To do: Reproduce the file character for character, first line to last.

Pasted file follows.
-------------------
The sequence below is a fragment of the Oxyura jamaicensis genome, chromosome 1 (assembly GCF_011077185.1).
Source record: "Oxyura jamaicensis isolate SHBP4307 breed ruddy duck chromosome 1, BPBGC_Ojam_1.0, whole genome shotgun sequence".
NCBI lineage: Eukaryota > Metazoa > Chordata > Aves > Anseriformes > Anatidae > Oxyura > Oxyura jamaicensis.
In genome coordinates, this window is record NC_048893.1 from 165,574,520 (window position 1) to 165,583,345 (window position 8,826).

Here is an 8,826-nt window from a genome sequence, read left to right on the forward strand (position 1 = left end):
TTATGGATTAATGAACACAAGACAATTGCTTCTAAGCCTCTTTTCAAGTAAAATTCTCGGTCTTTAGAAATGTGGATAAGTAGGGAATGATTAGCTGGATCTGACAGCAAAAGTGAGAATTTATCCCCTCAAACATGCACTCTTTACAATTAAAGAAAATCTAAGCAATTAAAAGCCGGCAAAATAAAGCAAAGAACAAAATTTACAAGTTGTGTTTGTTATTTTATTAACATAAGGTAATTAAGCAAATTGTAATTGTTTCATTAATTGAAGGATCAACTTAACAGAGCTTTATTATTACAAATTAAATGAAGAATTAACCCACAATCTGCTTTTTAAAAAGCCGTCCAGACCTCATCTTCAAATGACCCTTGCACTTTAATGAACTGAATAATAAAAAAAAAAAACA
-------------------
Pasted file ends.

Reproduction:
The sequence below is a fragment of the Oxyura jamaicensis genome, chromosome 1 (assembly GCF_011077185.1).
Source record: "Oxyura jamaicensis isolate SHBP4307 breed ruddy duck chromosome 1, BPBGC_Ojam_1.0, whole genome shotgun sequence".
NCBI lineage: Eukaryota > Metazoa > Chordata > Aves > Anseriformes > Anatidae > Oxyura > Oxyura jamaicensis.
In genome coordinates, this window is record NC_048893.1 from 165,574,520 (window position 1) to 165,583,345 (window position 8,826).

Here is an 8,826-nt window from a genome sequence, read left to right on the forward strand (position 1 = left end):
TTATGGATTAATGAACACAAGACAATTGCTTCTAAGCCTCTTTTCAAGTAAAATTCTCGGTCTTTAGAAATGTGGATAAGTAGGGAATGATTAGCTGGATCTGACAGCAAAAGTGAGAATTTATCCCCTCAAACATGCACTCTTTACAATTAAAGAAAATCTAAGCAATTAAAAGCCGGCAAAATAAAGCAAAGAACAAAATTTACAAGTTGTGTTTGTTATTTTATTAACATAAGGTAATTAAGCAAATTGTAATTGTTTCATTAATTGAAGGATCAACTTAACAGAGCTTTATTATTACAAATTAAATGAAGAATTAACCCACAATCTGCTTTTTAAAAAGCCGTCCAGACCTCATCTTCAAATGACCCTTGCACTTTAATGAACTGAATAATAAAAAAAAAAAACA